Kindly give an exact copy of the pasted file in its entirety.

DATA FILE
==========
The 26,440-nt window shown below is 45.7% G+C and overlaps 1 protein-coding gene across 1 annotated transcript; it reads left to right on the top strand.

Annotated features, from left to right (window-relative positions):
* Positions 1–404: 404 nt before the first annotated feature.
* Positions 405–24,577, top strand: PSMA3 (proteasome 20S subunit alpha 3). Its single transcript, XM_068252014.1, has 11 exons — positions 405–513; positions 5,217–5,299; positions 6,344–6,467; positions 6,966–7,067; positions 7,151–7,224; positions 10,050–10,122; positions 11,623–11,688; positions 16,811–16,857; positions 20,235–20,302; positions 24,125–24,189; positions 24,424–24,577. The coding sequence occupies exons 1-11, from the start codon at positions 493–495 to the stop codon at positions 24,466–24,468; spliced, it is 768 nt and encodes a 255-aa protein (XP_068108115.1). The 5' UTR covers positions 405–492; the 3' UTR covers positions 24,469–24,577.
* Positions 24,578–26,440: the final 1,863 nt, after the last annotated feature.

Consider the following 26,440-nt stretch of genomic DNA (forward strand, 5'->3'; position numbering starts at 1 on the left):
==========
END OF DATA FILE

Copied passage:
The 26,440-nt window shown below is 45.7% G+C and overlaps 1 protein-coding gene across 1 annotated transcript; it reads left to right on the top strand.

Annotated features, from left to right (window-relative positions):
* Positions 1–404: 404 nt before the first annotated feature.
* Positions 405–24,577, top strand: PSMA3 (proteasome 20S subunit alpha 3). Its single transcript, XM_068252014.1, has 11 exons — positions 405–513; positions 5,217–5,299; positions 6,344–6,467; positions 6,966–7,067; positions 7,151–7,224; positions 10,050–10,122; positions 11,623–11,688; positions 16,811–16,857; positions 20,235–20,302; positions 24,125–24,189; positions 24,424–24,577. The coding sequence occupies exons 1-11, from the start codon at positions 493–495 to the stop codon at positions 24,466–24,468; spliced, it is 768 nt and encodes a 255-aa protein (XP_068108115.1). The 5' UTR covers positions 405–492; the 3' UTR covers positions 24,469–24,577.
* Positions 24,578–26,440: the final 1,863 nt, after the last annotated feature.

Consider the following 26,440-nt stretch of genomic DNA (forward strand, 5'->3'; position numbering starts at 1 on the left):